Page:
That said, formulas can provide context to how influencers impact your big-picture efforts. Below are three formulas to help you calculate influencer marketing ROI:
Calculating Basic Marketing ROI
Our first formula is about as simple as it gets.
This basic formula measures your company’s sales growth against marketing spend.
Sales growth ($) [over X months] − Marketing campaign spend ($) [over X months]
Marketing campaign spend ($) [over X months]
= ROI (x100) = ROI (%)
This formula isn’t perfect. Still, it’s a no-frills calculation of ROI in the simplest terms. This formula can measure marketing ROI before, during and after an influencer campaign.
Seeing positive returns three-to-six months (or longer) after your initial influencer promotion? Are your efforts elsewhere largely unchanged? That’s a good sign. This is making a lot of assumptions and not taking outside variables into account, though.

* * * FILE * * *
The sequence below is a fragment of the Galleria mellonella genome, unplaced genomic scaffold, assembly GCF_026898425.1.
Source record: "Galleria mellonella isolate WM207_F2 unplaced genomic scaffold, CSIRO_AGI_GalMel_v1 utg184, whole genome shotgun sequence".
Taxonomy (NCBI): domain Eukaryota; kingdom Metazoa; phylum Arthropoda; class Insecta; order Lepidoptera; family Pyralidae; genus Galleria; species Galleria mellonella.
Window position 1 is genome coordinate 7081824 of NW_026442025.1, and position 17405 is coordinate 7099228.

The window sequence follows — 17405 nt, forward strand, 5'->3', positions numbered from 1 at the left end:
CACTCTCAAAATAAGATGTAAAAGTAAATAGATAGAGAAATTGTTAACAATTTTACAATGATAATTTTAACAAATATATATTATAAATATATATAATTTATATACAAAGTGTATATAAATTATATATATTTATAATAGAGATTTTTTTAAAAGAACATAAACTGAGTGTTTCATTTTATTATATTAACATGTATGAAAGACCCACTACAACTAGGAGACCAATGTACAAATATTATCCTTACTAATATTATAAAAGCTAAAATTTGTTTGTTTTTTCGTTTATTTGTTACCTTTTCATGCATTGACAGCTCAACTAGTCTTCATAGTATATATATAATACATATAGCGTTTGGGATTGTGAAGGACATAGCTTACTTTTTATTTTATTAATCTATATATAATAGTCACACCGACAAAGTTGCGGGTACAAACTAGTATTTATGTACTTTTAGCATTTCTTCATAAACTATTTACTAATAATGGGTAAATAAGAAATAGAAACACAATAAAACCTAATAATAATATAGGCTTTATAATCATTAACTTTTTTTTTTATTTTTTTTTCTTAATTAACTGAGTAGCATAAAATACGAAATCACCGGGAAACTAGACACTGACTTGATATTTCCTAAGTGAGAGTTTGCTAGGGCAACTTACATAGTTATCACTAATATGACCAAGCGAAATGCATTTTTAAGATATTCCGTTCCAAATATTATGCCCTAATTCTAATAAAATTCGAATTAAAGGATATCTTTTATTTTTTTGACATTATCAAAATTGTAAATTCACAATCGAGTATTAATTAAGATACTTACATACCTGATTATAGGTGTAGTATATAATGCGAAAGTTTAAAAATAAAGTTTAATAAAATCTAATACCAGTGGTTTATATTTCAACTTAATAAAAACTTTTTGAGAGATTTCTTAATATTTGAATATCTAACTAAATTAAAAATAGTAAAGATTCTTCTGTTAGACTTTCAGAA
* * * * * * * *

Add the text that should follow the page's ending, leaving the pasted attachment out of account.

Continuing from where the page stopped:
Calculating Marketing Campaign ROI
This next formula calculates “attributable” ROI.
Like the formula above, this calculation must focus on a specific timeframe to be meaningful.
Sales growth ($) [over X months] − Average [X months] sales growth ($) − Marketing campaign spend ($) [over X months]
Marketing campaign spend ($) [over X months]
= ROI (x100) = ROI (%)
The idea here is to assess how sales over a “typical” time period compared to a time period where a specific marketing campaign was active.
Is this formula perfect? Not exactly. Again, calculations make a lot of assumptions.
That said, this is probably the closest thing to a “proper” formula for calculating influencer marketing ROI. Putting it into action requires you to be on top of your long-term sales and marketing data. This calculation is really only as accurate as your attribution.
Calculating ROAS (Return on Ad Spend)
As noted earlier, comparing ROAS and influencer marketing ROI is apples and oranges. Still, it’s a formula that can be relevant to influencer campaigns.
Marketing campaign revenue [over X months]
Marketing campaign spend [over X months] x 100
= ROI (x100) = ROI (%)